La Vista, Nebraska
Helles lager, 4.8%
It takes a deft hand not to overdo either the malt or the hops in a subtle lager style like a German helles, but Kros Strain does an admirable job with this crispy brew. At just 18 IBUs, the earthy hops contribute just a brushstroke of floral-herbal greenness before the sip finishes with a quiet touch of honeylike malt sweetness. The brew is named for Hell Creek, which flows into the Papio Creek behind the La Vista, Nebraska brewery; it also provides the inspiration for the colorful bottle artwork.
San Francisco, California
Mexican lager, 4.8%
Distribution: 26 states, find out if you're one of them
Mexican-style lagers are everywhere on beer shelves, from OGs like Corona and Modelo to craft breweries’ newcomers. But few are just as purely chuggable as El Sully, thanks to its pilsner and Vienna malts as well as a bit of flaked maize which gives it a kiss of sweetness. The Vienna malts lend just a touch of complexity, but they’re at a low enough level to never read as rich or doughy. Everything about this beer is engineered for summertime, from the sweet grainy-corn maltiness to the 4.8% ABV to the eye-catching can design.
Pale ale, 5.5%
New Orleans, Louisiana
At this point, the hazy IPA has become a staple of the American beer landscape, but sometimes you need a little less bitterness with your juice box. Enter the juicy pale ale. You'll be seeing a lot more of these around this summer as the hops obsession continues to subside, and if you're in Louisiana or Texas, you'll want to grab this little beauty from NOLA's Urban South, which has seen massive growth in recent years. More importantly, though, their beer is on point, and this Mick Jagger-quoting refresher is a prime example: It's everything you want from a hazy IPA -- citric, slightly sweet and with a little bite -- with considerably fewer IBUs, meaning you're considerably less likely to cop a bitter beer face and come off looking like Keith Richards.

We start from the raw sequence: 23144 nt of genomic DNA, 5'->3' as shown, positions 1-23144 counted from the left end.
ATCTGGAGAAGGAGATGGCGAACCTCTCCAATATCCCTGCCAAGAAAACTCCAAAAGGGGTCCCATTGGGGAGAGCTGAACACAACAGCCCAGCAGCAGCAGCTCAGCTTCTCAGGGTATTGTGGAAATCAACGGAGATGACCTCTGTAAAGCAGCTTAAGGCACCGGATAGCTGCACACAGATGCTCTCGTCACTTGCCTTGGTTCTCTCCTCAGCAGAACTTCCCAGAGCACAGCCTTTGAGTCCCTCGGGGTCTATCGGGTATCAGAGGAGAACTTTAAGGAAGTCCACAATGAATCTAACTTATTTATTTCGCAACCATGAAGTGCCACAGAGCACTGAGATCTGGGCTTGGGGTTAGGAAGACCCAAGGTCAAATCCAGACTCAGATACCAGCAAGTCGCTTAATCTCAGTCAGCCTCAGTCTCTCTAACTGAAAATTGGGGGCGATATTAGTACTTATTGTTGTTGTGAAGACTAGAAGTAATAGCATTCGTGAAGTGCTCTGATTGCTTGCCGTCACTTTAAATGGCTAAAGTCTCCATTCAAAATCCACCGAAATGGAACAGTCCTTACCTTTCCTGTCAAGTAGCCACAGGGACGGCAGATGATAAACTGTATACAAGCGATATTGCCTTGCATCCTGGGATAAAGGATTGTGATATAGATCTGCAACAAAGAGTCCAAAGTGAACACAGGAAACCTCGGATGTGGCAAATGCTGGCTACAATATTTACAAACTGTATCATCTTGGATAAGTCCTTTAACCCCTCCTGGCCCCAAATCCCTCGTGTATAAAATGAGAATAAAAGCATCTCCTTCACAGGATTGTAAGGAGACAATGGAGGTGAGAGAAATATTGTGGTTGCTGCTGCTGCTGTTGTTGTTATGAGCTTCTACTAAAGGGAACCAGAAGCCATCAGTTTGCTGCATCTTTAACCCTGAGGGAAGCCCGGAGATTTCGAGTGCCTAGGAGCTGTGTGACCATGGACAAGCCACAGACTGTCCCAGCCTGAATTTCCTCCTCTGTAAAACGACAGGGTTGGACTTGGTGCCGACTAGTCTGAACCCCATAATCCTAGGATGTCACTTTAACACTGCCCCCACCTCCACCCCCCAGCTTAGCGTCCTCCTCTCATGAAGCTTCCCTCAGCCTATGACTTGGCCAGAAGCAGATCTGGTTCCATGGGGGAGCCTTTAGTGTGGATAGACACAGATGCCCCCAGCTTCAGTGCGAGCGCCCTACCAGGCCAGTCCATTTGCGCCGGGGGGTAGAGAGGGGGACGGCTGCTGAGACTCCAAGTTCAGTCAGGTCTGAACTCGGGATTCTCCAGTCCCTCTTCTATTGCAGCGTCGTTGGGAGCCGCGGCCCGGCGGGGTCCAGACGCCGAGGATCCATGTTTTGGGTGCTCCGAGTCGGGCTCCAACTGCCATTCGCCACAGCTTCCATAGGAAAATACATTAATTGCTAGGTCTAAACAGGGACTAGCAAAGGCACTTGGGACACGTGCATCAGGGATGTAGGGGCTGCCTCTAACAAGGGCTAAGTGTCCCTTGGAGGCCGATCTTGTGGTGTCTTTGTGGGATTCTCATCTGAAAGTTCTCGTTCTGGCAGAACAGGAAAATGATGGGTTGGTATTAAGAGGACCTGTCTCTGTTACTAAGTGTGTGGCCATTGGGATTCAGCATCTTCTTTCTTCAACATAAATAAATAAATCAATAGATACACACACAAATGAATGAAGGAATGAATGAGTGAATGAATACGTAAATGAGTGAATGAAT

Dry-hopped sour with Italian plum, 5%
Distribution: 32 states… check out where to find it here
Summer drinking usually takes place in a rotating set of venues that range from beach to balcony, so finding a beer with versatility should be high on anyone’s list of priorities. All things considered, Insetto pretty much as it all nailed: It achieves the sweet and sour balance of biting into a perfectly ripened plum, making it an incredibly thirst-quenching and approachable beer with the refreshing qualities of well-balanced cocktail. The next time someone in your group of friends tells you they hate sour beer, make them try this and watch them eat their words.
Zach Mack is Thrillist's contributing beer writer, the owner of Alphabet City Beer Co. in NYC, a Certified Cicerone, and nothing else. Follow him @zmack.